• ​After you have written them on the board, select a student from the class.
  • Say a sound, not the letters. Example: 'RI', 'SL', 'KN' 'MN'.
  • ​Have the student circle the words that contain those letters in the list of tongue twisters.
  • Have the students practice saying the tongue twisters to help them pronounce the sounds.

Why should you use it? Good for helping those struggling with pronunciation and speaking skills.

Who it is best suited for: All Ages

7. Dictionary

How to play the game:

  • Divide the class into groups of five or more depending on how large the class is. If the class is small, then you can play as one group.
  • Give each group a packet of sticky notes or index cards and a large dictionary. You can make your own vocabulary list for the class to use.
  • ​For each of the groups select a leader and a judge. The leader finds a word in the dictionary or in the provided vocabulary list and then writes the correct definition of the word on a sticky note. The leader spells the word out loud, and everyone except the judge will write the word down.
  • The other players make up a definition of their own for each given word and then they write them on sticky notes as well. They can come up with a silly definition or try to guess the correct definition. They can also try to fool the judge with a definition that sounds convincing.
  • The leader collects all of the definitions from the other players and hands them over to the judge. The judge then reads each definition out loud.
  • ​After reading all the definitions, the judge decides which definition they think is the most correct.
  • The leader identifies which answer is correct by reading the dictionary definition of the given word.
  • ​If the judge picks the leader’s answer, then the leader gets a piece of candy or another token of reward. If the judge picks another player’s answer, then the player gets the candy, token or reward.

Why should you use it? Helps students learn definitions and vocabulary words, speaking skills, listening comprehension, and reading skills and also benefits the shy students in the class by giving them a chance to lead/ interact with others.

Who it is best suited for: All ages; specifically for kids or adults who are shy.

8. 20 Questions

How to play the game:

  • Make your own set of topic cards or print out topic cards relevant to your lesson. Topics can be about family, animals, people, places, actions, events, etc.
  • Place the class in small groups or if the class is small, you can play together. Make sure each player has a piece of paper to record their points.
  • ​Put the topic cards face down in a pile on a table, chair, or desk at the front of the classroom and put a pen or marker and piece of paper next to the pile.
  • Select a student or ask for a student to volunteer to be the topic holder. This student then takes the top card and thinks of something relevant to the card's topic. After writing this on the piece of paper provided, they then state the topic. To break the ice, you can be the first topic holder to set the example of how the game is played.
  • ​Players begin by asking 'Yes' or 'No' questions. If the question is grammatically correct, this player then earns a point and the topic holder answers it. If the question is not grammatically correct, another player may try to ask the same question correctly. If correct, this player earns a point. If it is still not correct, ask the question again yourself and have the topic holder answer it. If the topic holder isn't sure of the answer, they can say 'I don't know.'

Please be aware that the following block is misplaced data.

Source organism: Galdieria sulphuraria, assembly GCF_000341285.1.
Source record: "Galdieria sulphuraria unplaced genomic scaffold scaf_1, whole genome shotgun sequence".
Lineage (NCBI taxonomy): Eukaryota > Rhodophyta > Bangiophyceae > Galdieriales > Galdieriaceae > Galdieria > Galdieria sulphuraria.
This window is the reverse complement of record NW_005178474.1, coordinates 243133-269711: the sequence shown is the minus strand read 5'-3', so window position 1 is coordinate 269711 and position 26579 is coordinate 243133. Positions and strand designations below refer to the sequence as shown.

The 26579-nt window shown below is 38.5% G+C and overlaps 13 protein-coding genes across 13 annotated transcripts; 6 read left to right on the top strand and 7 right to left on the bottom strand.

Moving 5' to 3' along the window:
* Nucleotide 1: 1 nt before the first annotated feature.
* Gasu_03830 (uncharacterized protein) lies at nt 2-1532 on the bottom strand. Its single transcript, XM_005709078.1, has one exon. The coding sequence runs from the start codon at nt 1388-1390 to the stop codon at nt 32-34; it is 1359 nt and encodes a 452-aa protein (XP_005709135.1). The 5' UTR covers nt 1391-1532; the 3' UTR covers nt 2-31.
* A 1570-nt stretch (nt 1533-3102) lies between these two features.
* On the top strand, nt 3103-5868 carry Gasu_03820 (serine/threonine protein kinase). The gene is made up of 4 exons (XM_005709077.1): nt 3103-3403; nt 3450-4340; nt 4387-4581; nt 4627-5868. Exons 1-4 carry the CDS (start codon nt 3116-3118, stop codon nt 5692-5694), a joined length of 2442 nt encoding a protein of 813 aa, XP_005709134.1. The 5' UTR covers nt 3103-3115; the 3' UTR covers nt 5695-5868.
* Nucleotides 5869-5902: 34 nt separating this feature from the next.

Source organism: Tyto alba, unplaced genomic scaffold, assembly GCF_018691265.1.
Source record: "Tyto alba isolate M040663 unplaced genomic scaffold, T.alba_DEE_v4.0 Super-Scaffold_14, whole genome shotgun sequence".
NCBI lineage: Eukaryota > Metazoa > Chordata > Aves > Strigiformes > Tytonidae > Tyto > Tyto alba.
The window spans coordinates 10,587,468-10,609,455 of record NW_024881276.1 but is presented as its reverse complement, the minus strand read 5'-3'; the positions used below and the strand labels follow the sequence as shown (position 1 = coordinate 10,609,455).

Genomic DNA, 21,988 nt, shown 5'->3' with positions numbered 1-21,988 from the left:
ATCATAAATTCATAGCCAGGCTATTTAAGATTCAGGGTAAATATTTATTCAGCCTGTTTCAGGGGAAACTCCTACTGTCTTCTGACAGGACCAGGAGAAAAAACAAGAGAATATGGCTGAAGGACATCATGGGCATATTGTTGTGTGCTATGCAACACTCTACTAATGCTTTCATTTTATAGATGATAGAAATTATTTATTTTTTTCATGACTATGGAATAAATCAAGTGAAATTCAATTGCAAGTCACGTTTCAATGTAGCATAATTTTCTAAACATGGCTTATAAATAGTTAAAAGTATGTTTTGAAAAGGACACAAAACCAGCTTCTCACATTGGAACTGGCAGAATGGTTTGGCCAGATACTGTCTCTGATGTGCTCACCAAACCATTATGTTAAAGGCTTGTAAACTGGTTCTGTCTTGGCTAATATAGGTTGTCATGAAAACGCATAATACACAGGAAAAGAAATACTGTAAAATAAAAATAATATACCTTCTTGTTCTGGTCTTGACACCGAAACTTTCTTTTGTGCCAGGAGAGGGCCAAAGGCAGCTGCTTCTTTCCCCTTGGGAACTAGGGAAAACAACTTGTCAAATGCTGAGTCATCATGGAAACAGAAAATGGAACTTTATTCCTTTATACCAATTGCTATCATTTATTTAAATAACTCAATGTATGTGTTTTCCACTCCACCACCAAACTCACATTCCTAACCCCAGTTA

• If any of the players think they know what the topic holder is thinking of, they can politely say so. If it is not the correct answer, the topic holder earns one point and the game continues. If it is the correct answer, the player guessing earns three points and becomes the next topic holder. This player then picks up the next topic card and the game continues with a new topic.
  • If no one has guessed what the topic holder is thinking of after twenty questions have been asked, then the topic holder states what it is and earns one point. Another student is selected or volunteers to be the next topic holder.
  • The first student or students to reach the set point goal wins the game.

Why should you use it? ESL games help students practice grammar, speaking skills, listening comprehension, and vocabulary.

Who it is best suited for: All Ages

9. Directions Game

How to play the game:

  • Draw a map on the board or large piece of paper. If you are not artistically inclined, you can always print maps and hand them out to each student.
  • Teach directions such as go/turn left, go/turn right, go up, go down, go straight ahead, opposite of…, between the…, beside the…, etc.
  • ​Put the students in small groups if the class is large. If the class is small, you can play as one group or two small groups.
  • Give directions and then ask the groups where you are on the map.
  • ​Ask for directions to get to a selected place on the map.
  • The team or student that answers the most questions correctly wins the game.

Why should you use it? Teaches students how to navigate, listening comprehension, asking questions, practicing vocabulary, speaking skills, and reading skills.

Who it is best suited for: All Ages

10. Essay Writing

  • Give a set of questions or a topic to write about.
  • Have a daily journal topic for the students to write about.
  • ​Have students write a story.
  • Have students write letters to each other or an imaginary pen pal.
  • ​Have students write about a fun or happy memory to share with the class.
  • Have students make up sentences or silly sentences to read aloud. This is best for younger learners who don't have a broad vocabulary.

Why should you use it? Helps with writing skills, spelling, vocabulary, practicing sentence building, grammar, and reading skills.

Who it is best suited for: All ages; specifically those who have a strong vocabulary and grammar understanding.

As you can see, when games are introduced to help teach language learning skills, the teacher is able to create different contexts so that language is more meaningful to the students. It also provides a fun and easy way to learn that will keep their attention and distract them from becoming too frustrated with the process of language learning.